In attendance as well from Cuba were Fernando González, president of the Cuban Institute of Friendship with the Peoples, and Giraldo Mazola, Cuban Ambassador to Namibia.
Call for continuing solidarity
African leaders viewed the current situation involving the status of U.S.-Cuban relations as critical in light of the political character of the administration in Washington. President Donald Trump used his prerogative of reversing the reforms instituted by his predecessor on June 16.
The conference stressed as a mandate for future actions to “continue developing and strengthening the Cuba solidarity movement in each one of our countries, struggling for unity and truth. We demand that Cuba’s right to self-determination and sovereignty, as well as its right to decide the political system of its choice, be respected.” (Granma International, June 7)
Moreover, the struggle to maintain and enhance the independence and sovereignty of Cuba is linked with other countries in the region. In recognizing this reality, the conference expanded its scope to encompass other states which have also been under pressure from successive U.S. administrations.
The final declaration pledged support to “the causes of all sister countries struggling for a better world. In particular, we pledge our support to Puerto Rico in its struggle for self-determination, the Bolivarian Republic of Venezuela, and the people of Brazil, Bolivia and Argentina, and all peoples of the continent defending their sovereignty.”
Legacy of concrete assistance
In 1961, in the aftermath of the assassination of Congolese Prime Minister Patrice Lumumba, Cuban Minister of Economic Planning Che Guevara spoke out strongly in condemnation of the murderous act, carried out by the U.S., Belgium and other imperialist states utilizing local surrogates. Che toured Africa in 1965 in an effort to build solidarity and make preparations for Cuban internationalists to intervene in Congo in support of the revolutionary forces fighting for Lumumba’s ideals.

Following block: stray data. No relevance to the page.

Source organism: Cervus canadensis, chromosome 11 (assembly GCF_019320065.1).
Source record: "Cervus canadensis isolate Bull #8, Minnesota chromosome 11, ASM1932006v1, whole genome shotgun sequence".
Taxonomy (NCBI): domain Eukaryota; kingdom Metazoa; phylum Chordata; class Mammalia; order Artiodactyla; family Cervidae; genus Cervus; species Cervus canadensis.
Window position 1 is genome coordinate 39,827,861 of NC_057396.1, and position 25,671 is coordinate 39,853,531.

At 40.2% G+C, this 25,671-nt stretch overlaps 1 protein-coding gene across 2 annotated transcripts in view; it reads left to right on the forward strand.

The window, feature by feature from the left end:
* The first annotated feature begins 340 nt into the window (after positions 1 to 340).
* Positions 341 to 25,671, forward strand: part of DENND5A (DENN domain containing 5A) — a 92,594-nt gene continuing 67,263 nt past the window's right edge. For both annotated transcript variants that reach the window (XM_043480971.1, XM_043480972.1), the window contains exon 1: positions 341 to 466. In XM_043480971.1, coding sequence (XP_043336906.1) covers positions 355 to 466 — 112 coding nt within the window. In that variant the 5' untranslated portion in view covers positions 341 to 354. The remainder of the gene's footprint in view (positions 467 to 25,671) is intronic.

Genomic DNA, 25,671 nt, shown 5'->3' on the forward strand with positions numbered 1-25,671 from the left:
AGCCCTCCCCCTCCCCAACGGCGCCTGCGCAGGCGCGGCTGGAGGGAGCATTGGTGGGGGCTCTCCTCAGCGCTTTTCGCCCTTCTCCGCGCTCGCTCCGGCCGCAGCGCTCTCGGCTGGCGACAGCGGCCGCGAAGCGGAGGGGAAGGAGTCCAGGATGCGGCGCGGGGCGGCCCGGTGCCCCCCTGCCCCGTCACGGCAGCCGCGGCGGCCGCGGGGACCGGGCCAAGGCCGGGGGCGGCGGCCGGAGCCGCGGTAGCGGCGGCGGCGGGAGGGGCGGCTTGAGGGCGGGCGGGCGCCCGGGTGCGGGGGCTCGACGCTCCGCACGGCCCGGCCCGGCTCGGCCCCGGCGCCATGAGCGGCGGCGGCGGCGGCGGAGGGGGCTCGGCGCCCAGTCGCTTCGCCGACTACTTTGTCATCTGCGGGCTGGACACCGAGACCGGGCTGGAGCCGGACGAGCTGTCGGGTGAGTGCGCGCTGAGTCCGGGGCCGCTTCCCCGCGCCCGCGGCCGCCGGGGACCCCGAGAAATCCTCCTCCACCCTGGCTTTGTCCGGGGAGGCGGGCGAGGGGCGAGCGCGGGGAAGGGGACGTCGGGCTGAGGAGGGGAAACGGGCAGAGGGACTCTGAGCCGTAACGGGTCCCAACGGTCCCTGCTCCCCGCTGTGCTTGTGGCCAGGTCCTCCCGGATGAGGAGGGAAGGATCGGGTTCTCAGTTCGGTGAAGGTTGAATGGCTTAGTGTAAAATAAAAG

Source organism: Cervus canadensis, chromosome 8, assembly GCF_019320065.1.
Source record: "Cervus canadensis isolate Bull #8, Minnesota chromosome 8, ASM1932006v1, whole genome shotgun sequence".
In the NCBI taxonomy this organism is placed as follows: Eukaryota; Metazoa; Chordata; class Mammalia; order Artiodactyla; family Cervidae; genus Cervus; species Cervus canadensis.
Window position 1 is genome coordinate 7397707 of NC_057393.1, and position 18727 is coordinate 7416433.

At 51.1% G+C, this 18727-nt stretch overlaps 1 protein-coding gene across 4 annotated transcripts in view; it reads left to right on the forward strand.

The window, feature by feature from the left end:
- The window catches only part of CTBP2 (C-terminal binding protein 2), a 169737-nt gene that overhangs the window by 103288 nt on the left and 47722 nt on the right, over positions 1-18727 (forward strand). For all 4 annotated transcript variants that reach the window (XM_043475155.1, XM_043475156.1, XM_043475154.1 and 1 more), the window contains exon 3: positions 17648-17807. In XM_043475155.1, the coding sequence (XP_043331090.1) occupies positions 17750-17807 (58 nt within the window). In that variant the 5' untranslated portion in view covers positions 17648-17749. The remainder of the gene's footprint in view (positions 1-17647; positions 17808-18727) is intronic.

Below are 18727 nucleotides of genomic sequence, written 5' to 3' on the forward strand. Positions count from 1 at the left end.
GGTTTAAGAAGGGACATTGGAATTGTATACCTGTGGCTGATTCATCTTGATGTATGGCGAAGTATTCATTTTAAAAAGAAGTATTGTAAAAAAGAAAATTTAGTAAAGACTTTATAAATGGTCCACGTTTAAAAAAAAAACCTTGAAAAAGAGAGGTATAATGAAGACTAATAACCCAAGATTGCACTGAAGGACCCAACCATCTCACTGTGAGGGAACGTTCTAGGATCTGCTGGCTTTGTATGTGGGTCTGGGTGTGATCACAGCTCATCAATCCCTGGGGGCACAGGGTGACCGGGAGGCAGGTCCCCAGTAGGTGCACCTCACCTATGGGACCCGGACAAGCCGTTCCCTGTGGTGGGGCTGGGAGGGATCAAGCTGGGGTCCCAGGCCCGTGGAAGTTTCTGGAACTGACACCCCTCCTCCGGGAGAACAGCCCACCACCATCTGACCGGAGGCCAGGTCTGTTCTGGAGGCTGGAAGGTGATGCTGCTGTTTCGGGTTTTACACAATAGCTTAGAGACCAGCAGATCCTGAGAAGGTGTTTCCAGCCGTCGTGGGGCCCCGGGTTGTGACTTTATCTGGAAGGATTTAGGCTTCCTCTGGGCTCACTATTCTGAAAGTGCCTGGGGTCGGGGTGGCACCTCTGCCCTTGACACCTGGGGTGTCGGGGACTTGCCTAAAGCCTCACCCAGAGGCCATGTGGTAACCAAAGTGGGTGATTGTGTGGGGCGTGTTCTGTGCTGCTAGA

Although this mission was not successful, the experience taught profound lessons that laid the foundation for the deployment of Cuban military units in Angola in defense of the Popular Movement for the Liberation of Angola, beginning in October 1975. Angolan President Agostino Neto requested Cuba’s support from President Fidel Castro in the face of an invasion by the South African military, the U.S. CIA and the U.S.-backed surrogate rebel groups UNITA and FNLA, which were designed to derail the genuine independence of the oil-rich former Portuguese colony.
Cuban internationalists spent another 13 years in Angola, where they assisted in defeating the South African forces in a series of battles around Cuito Cuanavale in 1988. After the South African military’s humiliating losses, negotiations began that resulted in the liberation of Namibia, the release of South African political prisoners in 1990 and by 1994 the transition to nonracial, democratic rule in what had been the citadel of apartheid settler-colonialism.
In recent years, Cuba has educated thousands of African students in universities in the Caribbean socialist state. These students are provided with free tuition and lodging.
During the Ebola pandemic of 2014, Cuba deployed hundreds of physicians and other health care workers to Liberia and Sierra Leone, two of the hardest hit West African states. This was instrumental in turning the tide of efforts to halt and eradicate the crisis. The U.S. was forced to recognize the role of Cuba in the battle against Ebola, which paved the way for the reopening of diplomatic relations.
On June 7, outside the conference deliberations in Windhoek, the delegates visited historic sites, including Heroes Acre and the Museum of Independence. The next African Conference in Solidarity with Cuba will convene in the Federal Republic of Nigeria.